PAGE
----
On September 26th, 2013, the Conservative Party of Canada tabled the Canada-China Foreign Investment Protection Promotion Agreement (FIPA) in the House of Commons. This agreement would allow China to sue Canada for loss of profits in the case of legal interference. For instance, if a Canadian legislature passes environmental or labour regulations that get in the way of Chinese foreign investors, they can sue the government for legislating in such a manner.

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It gets better. Not only would these lawsuits be settled in unaccountable tribunals outside of Canada, we would be locked into this agreement for 31 years. Article 35 of the agreement stipulates that parties can not even begin the process of termination for 15 years. Once a request to terminate has been filed, FIPA requires an additional 15 years notice before cancellation, which will officially occur the following year.

To put things into perspective, the North American Free Trade Agreement (NAFTA) requires six months notice to cancel. Simply put, FIPA forfeits Canadian sovereignty and abandons the interests of Canadians. It cheapens democracy by overriding the will of the people, who have elected representatives to legislate in a particular fashion. It prohibits future governments from exiting an agreement that stands to cost taxpayers billions of dollars in lawsuits. It denies our country the opportunity to pursue our goals in environmental sustainability, protect workers’ rights, and adapt to shifting global markets.

In what world does this sound like a good idea? Stephen Harper’s world. According to the official government website, FIPA is meant to provide “a stable legal framework to promote and protect foreign investment”. This goal is accompanied by a slew of stats and figures, which are meant to demonstrate just how much money stands to flow our way, thanks to foreign investment. It conveniently leaves out how much money we stand to lose.

Moreover, the Conservatives point out that “according to the UNCTAD 2005 World Investment Report, an unusually high number of new policies introduced by host governments in 2004 made conditions less favourable for foreign companies to enter the market and affects the domestic investment conditions”.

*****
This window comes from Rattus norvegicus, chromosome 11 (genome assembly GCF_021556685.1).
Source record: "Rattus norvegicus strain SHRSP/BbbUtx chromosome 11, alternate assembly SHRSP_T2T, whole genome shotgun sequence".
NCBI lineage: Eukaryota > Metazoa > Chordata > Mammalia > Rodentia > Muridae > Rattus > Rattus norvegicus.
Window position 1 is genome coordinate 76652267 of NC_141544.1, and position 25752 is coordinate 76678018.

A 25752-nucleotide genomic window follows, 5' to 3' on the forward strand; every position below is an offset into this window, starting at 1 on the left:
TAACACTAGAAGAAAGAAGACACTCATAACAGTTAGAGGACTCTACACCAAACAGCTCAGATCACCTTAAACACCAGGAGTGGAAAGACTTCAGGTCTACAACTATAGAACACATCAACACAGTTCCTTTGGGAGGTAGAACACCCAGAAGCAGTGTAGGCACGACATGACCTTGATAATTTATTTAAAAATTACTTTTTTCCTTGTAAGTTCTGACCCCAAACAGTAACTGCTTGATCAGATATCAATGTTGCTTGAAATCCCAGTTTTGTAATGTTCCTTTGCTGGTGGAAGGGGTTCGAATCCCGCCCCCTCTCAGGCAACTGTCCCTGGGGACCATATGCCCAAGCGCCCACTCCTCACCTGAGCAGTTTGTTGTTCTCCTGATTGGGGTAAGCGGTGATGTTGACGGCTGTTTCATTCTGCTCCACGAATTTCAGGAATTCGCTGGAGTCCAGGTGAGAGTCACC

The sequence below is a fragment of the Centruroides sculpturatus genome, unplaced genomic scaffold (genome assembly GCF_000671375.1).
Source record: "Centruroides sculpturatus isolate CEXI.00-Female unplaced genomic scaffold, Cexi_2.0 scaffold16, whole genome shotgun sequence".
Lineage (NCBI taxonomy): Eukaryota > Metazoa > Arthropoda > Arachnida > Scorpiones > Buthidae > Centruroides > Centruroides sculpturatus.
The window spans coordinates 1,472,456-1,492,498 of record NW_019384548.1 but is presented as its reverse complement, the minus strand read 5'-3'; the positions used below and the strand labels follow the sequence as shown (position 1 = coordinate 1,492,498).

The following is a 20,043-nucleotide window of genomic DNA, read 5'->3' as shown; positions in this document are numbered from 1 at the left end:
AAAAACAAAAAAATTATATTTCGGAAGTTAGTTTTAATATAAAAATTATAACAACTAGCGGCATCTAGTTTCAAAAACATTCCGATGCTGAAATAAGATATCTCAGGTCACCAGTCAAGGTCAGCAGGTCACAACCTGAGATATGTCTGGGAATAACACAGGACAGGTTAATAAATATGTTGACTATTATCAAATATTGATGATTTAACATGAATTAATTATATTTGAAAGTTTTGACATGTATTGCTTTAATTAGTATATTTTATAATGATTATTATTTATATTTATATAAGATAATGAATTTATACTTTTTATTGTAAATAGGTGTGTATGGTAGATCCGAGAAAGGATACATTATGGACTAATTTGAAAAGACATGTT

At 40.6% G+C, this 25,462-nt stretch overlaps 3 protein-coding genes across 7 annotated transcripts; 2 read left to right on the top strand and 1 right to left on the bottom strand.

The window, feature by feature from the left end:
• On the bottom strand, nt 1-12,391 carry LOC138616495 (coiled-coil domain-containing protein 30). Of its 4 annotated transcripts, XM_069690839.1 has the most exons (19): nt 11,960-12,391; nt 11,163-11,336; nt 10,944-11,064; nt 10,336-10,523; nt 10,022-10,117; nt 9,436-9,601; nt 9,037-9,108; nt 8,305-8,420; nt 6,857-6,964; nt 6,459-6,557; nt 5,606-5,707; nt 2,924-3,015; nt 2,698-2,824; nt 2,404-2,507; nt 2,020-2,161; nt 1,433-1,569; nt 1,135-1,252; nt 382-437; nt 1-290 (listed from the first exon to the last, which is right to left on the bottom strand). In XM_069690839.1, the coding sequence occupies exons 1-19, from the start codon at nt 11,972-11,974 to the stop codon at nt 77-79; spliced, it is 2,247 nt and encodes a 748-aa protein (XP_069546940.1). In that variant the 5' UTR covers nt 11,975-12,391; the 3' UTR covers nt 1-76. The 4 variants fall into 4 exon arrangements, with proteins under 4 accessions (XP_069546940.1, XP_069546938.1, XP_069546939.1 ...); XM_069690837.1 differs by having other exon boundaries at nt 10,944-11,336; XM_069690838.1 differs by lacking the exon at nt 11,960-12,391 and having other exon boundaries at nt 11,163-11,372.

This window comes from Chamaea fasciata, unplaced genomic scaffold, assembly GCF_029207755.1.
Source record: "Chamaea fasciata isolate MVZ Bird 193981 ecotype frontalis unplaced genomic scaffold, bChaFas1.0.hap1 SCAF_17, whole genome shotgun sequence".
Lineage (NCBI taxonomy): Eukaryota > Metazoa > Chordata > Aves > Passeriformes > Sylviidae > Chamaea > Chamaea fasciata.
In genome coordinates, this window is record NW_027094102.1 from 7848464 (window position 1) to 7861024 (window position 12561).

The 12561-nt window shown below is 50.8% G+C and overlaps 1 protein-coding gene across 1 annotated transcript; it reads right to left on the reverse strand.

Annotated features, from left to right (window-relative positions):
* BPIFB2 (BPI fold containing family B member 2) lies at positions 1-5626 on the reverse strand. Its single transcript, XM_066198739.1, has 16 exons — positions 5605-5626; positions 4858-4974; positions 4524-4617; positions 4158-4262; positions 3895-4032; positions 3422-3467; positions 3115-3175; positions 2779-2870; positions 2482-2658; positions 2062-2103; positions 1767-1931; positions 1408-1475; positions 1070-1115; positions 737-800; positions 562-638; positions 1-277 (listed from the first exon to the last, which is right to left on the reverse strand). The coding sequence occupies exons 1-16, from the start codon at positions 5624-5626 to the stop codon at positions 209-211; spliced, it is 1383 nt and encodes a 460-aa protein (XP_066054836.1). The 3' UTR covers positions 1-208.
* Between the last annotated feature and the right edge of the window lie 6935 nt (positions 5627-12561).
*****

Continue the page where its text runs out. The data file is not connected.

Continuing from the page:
Well, colour me surprised. Who knew that policies, geared towards sustainability and worker’s rights, would steer away investors who are looking to pillage land and disregard its inhabitants to make a profit. What confuses me is why our federal government wishes to cater to those sorts of investors, when their wish to challenge Canadian law directly subverts the will of the Canadian people.

However, Armageddon is not yet upon us. There remains a ray of hope. Although the agreement has been signed, it has yet to be ratified. This is largely thanks to outcry from groups, like the Hupacasath First Nation, who submitted an application to challenge FIPA and prevent its ratification. The Hupacasath First Nation is arguing that the federal government had the duty to consult with their band, but failed to do so.

Seeing as how the treaty would greatly affect First Nations peoples and their right to self-government, they have sought action through the courts. Their first attempt to challenge FIPA in court proved unsuccessful; however, the Hupacasath First Nation is currently seeking to appeal the decision. Potentially, their actions stand in the way of ratifying FIPA. With any luck, we can put this all behind us.

Perhaps, in a few years, we will all look back on how dangerously far the Harper government was willing to risk our nation’s sovereignty, values, tax dollars and democracy in the name of foreign investment.